Vazagashvili and Shanava v. Georgia (Application no. 50375/07)

A selection of key paragraph(s) can be found below the document.

80. The obligation to carry out an effective investigation into unlawful or suspicious deaths is well-established in the Court’s case-law. When considering the requirements flowing from the obligation, it must be remembered that the essential purpose of such an investigation is to secure the effective implementation of the domestic laws which protect the right to life and, in those cases involving State agents or bodies, to ensure their accountability for deaths occurring under their responsibility. Even where there may be obstacles or difficulties which prevent progress in an investigation in a particular situation, a prompt response by the authorities is vital in maintaining public confidence in their adherence to the rule of law and in preventing any appearance of collusion in or tolerance of unlawful acts (see Brecknell v. the United Kingdom, no. 32457/04, § 65, 27 November 2007, with further references).

81. In order to comply with the requirements of Article 2 of the Convention, the investigation must be effective in the sense that it is capable of leading to the establishment of the relevant facts and to the identification and punishment of those responsible. This is not an obligation of result, but of means. The authorities must have taken the reasonable steps available to them to secure the evidence concerning the incident, including, inter alia, eyewitness testimony, forensic evidence and, where appropriate, an autopsy which provides a complete and accurate record of injury and an objective analysis of clinical findings, including the cause of death. The requirements of promptness and reasonable expedition are implicit in this context (see Ramsahai and Others v. the Netherlands [GC], no. 52391/99, § 324, ECHR 2007‑II; Anguelova v. Bulgaria, no. 38361/97, § 139, ECHR 2002‑IV; and Šilih v. Slovenia [GC], no. 71463/01, § 195, 9 April 2009).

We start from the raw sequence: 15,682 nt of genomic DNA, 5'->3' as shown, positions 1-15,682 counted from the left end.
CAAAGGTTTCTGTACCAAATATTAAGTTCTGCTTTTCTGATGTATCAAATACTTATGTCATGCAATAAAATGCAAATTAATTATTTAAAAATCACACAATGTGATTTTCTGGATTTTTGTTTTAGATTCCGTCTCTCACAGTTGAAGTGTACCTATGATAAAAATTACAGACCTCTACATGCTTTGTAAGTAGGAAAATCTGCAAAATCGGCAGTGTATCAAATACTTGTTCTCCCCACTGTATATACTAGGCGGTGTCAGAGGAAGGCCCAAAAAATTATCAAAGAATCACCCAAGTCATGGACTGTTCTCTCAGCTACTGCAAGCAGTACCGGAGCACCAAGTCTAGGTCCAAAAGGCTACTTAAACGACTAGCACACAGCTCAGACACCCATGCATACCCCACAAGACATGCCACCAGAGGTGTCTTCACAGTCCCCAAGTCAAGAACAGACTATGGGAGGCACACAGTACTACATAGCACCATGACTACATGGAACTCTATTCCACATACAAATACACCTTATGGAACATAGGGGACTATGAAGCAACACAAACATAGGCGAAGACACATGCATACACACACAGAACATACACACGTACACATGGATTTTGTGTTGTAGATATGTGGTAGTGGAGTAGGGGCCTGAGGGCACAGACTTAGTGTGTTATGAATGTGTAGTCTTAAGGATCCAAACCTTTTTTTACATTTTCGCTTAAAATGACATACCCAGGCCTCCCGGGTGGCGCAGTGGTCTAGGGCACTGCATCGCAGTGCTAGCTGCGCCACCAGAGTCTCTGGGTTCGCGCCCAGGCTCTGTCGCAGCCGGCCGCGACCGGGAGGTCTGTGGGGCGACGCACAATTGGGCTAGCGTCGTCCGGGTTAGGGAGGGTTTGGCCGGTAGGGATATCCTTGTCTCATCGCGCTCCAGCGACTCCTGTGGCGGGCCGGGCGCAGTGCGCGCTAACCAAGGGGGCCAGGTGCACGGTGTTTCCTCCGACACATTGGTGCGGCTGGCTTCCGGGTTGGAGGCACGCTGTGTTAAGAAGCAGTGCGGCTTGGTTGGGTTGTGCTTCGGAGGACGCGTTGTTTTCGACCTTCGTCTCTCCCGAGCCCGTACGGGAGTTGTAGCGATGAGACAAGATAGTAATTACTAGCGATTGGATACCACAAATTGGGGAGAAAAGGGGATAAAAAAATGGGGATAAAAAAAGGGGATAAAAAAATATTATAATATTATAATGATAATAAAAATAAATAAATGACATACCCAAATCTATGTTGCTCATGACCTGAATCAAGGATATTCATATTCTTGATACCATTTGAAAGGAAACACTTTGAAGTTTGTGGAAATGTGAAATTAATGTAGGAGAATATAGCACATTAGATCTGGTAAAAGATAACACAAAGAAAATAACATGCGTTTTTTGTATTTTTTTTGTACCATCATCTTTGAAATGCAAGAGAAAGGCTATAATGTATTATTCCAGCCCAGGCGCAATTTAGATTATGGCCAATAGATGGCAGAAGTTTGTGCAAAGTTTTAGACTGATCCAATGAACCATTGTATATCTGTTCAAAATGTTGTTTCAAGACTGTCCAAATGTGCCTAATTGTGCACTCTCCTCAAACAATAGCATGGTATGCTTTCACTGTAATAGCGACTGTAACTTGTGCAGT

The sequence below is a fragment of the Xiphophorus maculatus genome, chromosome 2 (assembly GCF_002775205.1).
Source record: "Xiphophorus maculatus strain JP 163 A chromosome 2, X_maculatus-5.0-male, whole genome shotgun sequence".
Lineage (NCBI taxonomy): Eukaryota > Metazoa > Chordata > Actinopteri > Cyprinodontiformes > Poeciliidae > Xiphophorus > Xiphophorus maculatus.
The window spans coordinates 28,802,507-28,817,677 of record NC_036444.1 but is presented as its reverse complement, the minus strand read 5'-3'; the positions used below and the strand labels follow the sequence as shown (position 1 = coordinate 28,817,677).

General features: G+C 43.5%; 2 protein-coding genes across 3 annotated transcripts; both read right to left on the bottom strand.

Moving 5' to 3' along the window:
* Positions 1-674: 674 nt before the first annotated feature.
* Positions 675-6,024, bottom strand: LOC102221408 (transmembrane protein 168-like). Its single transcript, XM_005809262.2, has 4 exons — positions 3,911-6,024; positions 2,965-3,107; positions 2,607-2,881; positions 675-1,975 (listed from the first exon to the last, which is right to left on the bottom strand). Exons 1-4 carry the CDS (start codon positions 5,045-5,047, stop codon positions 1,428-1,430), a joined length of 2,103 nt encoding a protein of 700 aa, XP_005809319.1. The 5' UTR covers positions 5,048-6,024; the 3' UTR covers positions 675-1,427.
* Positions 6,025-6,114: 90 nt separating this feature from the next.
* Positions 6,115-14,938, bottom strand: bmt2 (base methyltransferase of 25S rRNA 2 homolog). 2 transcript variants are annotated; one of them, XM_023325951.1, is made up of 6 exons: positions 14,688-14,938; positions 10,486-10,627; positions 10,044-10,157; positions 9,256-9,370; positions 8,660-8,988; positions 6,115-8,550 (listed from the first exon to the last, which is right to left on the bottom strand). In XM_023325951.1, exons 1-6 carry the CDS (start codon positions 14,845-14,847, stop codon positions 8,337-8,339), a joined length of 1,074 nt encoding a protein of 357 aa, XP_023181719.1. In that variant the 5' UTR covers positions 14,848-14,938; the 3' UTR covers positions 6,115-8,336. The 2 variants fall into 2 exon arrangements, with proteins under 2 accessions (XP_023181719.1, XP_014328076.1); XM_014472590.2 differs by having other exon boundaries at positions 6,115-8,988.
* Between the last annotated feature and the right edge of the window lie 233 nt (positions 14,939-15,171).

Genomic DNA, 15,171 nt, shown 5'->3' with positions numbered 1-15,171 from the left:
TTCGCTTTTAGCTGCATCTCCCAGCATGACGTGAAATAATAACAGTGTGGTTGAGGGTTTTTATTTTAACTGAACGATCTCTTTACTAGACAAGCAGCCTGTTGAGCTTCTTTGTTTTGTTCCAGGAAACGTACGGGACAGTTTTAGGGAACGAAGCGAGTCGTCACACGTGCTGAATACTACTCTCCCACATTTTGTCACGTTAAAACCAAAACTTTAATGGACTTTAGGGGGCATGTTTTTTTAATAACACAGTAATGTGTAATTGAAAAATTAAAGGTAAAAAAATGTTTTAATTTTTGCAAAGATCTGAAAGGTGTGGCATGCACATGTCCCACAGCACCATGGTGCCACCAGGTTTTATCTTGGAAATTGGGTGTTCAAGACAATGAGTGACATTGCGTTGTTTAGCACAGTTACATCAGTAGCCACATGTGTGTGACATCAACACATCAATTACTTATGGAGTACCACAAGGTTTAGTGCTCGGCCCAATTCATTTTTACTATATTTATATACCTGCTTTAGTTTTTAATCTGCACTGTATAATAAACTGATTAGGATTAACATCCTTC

82. The persons responsible for an investigation should be independent of anyone implicated or likely to be implicated in the events. This means not only a lack of hierarchical or institutional connection but also practical independence (see Aliyev and Gadzhiyeva v. Russia, no. 11059/12, § 96, 12 July 2016). Moreover, an investigation must be accessible to the victim’s family to the extent necessary to safeguard their legitimate interests. There must also be a sufficient element of public scrutiny of the investigation, the degree of which may vary from case to case (see, for example, Hugh Jordan v. the United Kingdom, no. 24746/94, § 109, 4 May 2001). Furthermore, the investigation’s conclusions must be based on thorough, objective and impartial analysis of all relevant elements. Failing to follow an obvious line of enquiry undermines to a decisive extent the investigation’s ability to establish the circumstances of the case and, where appropriate, the identity of those responsible (see Mustafa Tunç and Fecire Tunç, cited above, § 175).

85. While identification and punishment of those responsible for the death and the availability of compensatory remedies to the applicant are important criteria in the assessment of whether or not the State has discharged its Article 2 obligation (see, among other authorities, Fedina v. Ukraine, no. 17185/02, §§ 66-67, 2 September 2010), in already a significant number of cases brought before the Court the finding of a violation was largely based on the existence of unreasonable delays and a lack of diligence on the authorities’ part in conducting the proceedings, regardless of their final outcome (see, for example, Merkulova v. Ukraine, no. 21454/04, § 51, 3 March 2011, with further references).


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